Mercer Music at Capricorn’s API sound console merges classic and modern features

Rob Evans and Steve Ivey work on the API sound console at Mercer Music at Capricorn

Solar energy offsets power used by console

Preservation meets innovation in Mercer Music at Capricorn’s custom-built, state-of-the-art analog sound console.

The API 40-channel 2448 Series console is the centerpiece of Capricorn Sound Studios, which was reborn as part of the larger Mercer Music at Capricorn complex on Dec. 3 after being shuttered for decades. 

“They’ve only been making this console for a couple of years now, and this is the first one made in the 40-channel format,” said Mercer alum Rob Evans, the studio’s chief engineer. “So this is the only one in the world right now, and it’s living right here at Capricorn Sound Studios in Macon, Georgia.”

The new console is like a modern-day version of what used to crank out the original studio’s Southern rock hits of the 1970s, Evans said. Among the features are a Pro Tools center console monitor screen and API’s new Final Touch fader automation system.

The result is the punchy sound of American rock ‘n’ roll that is classic to API.

“We can do automation. We can do all types of digital processes but still have that analog, fat sound,” said Steve Ivey, a Grammy-nominated producer and Mercer University alum who worked with Evans on customizing the console.

Music of legends such as the Allman Brothers Band, the Marshall Tucker Band, the Charlie Daniels Band, Wet Willie, Elvin Bishop and many others was recorded at Capricorn during its heyday.

Members of the Mercer football team help move the sound console at Mercer Music at Capricorn
ABOVE: Members of the Mercer football team help move the API sound console into Mercer Music at Capricorn. TOP: Mercer Music at Capricorn Chief Engineer Rob Evans, left, mixes music with Grammy-nominated producer Steve Ivey.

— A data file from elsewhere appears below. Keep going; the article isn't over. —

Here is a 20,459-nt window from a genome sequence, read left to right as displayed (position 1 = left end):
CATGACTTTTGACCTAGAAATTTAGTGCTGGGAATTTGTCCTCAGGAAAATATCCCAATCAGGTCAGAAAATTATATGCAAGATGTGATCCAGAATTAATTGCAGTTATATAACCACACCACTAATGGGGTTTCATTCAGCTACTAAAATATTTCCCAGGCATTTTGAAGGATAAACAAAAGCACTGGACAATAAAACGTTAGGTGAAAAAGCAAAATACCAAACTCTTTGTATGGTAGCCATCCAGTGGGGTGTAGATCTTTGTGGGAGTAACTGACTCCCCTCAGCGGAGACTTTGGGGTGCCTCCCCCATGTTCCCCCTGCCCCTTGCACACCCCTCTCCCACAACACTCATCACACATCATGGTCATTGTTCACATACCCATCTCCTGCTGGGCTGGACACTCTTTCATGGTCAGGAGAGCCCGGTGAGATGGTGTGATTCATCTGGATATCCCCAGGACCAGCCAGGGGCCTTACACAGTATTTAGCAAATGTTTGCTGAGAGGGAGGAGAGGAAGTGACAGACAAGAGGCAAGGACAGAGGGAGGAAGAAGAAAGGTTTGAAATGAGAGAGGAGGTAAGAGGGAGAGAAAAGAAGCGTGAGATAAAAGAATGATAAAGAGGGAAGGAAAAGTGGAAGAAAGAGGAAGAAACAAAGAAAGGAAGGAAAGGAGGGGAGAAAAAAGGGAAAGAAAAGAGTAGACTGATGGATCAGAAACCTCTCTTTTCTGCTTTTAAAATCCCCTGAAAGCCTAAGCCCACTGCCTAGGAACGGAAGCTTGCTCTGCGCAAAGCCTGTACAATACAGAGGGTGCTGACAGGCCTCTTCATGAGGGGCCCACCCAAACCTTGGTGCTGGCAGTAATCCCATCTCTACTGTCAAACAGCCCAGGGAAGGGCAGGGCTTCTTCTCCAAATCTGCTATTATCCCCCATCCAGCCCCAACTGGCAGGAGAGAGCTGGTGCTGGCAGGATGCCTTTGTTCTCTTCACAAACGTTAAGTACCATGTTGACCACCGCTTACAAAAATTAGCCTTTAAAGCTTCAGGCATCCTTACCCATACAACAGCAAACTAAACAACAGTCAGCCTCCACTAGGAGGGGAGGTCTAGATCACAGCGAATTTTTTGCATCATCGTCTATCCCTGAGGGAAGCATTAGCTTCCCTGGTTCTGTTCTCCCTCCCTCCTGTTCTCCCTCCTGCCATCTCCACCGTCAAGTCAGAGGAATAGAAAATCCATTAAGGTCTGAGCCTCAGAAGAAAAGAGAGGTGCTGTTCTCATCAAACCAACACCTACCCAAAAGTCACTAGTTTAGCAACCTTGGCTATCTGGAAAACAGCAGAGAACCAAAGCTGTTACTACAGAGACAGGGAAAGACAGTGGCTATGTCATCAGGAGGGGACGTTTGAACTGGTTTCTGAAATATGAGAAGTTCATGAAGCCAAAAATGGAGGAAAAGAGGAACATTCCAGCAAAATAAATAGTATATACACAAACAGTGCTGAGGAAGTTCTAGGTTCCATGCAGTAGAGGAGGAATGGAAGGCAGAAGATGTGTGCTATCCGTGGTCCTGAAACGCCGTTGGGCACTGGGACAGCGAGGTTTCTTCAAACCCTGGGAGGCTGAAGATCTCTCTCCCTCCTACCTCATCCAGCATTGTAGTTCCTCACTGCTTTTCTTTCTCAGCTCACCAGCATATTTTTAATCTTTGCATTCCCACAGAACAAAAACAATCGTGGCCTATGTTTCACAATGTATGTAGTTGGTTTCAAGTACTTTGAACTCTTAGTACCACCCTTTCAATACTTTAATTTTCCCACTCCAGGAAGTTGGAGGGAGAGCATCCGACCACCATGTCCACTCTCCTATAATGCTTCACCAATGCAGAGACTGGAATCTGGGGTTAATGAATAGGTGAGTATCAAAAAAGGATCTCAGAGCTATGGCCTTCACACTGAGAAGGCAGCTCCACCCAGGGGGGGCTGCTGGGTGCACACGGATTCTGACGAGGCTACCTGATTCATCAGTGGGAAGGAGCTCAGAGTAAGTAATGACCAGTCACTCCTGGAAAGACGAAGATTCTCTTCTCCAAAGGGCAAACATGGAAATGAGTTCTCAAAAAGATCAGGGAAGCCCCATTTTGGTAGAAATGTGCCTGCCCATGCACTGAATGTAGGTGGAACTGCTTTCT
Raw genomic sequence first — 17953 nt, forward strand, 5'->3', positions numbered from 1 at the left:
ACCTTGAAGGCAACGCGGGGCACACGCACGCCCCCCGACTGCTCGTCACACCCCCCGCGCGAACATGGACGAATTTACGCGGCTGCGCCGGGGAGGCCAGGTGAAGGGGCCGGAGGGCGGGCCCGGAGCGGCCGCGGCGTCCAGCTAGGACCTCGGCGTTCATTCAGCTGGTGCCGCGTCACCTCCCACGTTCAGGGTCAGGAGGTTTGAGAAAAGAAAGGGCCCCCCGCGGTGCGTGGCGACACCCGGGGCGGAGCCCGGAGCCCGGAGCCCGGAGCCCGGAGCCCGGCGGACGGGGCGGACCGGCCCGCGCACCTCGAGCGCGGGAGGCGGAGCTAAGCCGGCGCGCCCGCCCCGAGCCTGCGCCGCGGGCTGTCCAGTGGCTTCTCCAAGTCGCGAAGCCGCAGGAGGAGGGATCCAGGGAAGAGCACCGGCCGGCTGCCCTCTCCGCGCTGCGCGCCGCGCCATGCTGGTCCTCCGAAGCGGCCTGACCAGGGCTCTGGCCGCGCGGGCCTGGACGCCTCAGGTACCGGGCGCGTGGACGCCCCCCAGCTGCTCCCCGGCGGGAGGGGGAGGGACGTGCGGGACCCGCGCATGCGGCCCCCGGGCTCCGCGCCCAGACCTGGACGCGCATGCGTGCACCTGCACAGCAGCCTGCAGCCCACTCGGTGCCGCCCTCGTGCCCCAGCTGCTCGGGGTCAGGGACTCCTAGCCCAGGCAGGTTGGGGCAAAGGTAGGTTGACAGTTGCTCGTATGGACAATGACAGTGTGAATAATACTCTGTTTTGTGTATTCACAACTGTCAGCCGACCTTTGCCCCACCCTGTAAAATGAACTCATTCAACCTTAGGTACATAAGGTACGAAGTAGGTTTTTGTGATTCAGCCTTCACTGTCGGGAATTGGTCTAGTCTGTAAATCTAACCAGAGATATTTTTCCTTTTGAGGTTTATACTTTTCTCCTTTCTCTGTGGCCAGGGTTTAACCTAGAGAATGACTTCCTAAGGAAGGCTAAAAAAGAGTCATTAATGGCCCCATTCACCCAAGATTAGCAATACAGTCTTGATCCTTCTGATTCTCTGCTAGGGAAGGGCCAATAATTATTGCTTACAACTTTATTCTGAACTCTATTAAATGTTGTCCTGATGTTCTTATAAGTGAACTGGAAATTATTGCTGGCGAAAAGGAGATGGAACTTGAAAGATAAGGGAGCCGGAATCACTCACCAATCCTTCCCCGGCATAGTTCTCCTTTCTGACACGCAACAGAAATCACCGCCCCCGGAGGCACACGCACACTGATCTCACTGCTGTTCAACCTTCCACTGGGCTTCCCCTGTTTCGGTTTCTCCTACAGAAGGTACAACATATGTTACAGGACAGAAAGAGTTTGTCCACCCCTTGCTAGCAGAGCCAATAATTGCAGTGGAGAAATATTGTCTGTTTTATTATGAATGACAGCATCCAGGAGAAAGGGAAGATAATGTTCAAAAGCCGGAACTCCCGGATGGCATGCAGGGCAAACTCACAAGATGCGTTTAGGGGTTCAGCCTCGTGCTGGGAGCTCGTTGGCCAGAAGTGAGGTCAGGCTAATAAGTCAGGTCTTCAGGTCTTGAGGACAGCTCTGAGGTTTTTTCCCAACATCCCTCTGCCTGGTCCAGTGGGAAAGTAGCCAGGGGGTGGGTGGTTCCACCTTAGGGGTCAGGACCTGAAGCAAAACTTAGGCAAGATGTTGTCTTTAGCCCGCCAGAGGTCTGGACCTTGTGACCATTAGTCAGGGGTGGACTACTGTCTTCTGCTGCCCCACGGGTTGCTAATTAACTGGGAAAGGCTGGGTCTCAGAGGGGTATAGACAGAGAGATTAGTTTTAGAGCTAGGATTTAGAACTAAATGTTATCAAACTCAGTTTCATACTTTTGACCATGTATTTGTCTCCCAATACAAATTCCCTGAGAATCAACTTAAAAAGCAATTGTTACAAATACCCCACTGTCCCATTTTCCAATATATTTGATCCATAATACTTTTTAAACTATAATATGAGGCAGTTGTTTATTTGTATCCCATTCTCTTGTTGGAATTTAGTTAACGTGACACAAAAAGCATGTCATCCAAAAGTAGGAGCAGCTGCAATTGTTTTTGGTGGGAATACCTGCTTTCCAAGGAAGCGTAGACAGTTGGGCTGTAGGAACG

Now a new generation of artists — from musicians to producers to engineers — will have the opportunity to record within the historic walls.

“Rob and I have worked very hard to have a nod to what was done here, but also to be able to create music in a new way,” Ivey said. 

Getting the console into the control room was a major undertaking. It took six members of Mercer’s football team to lift and move the massive console, which weighs over 1,000 pounds. Then, an API technician did the installation. 

The sound console serves both the historic Studio A and the larger Studio B, which are part of the Mercer Music at Capricorn complex. The 20,000-square-foot complex also includes a music incubator; a museum; and offices, co-working space and meeting rooms. 

Capricorn’s rebirth coincides with the 50th anniversary of its original opening in downtown Macon. Maryland-based API also is celebrating its 50th anniversary.

“We’re kind of tying all of that celebration in and getting one of the best consoles in the world,” Evans said.

Powered by solar energy

Up above the studio on the roof of Mercer Music at Capricorn, six solar panels generate energy for the complex. Each panel is 500 watts each; in total, they have the capacity to produce 3,000 watts of power.

That green energy is enough to offset what is used by the console.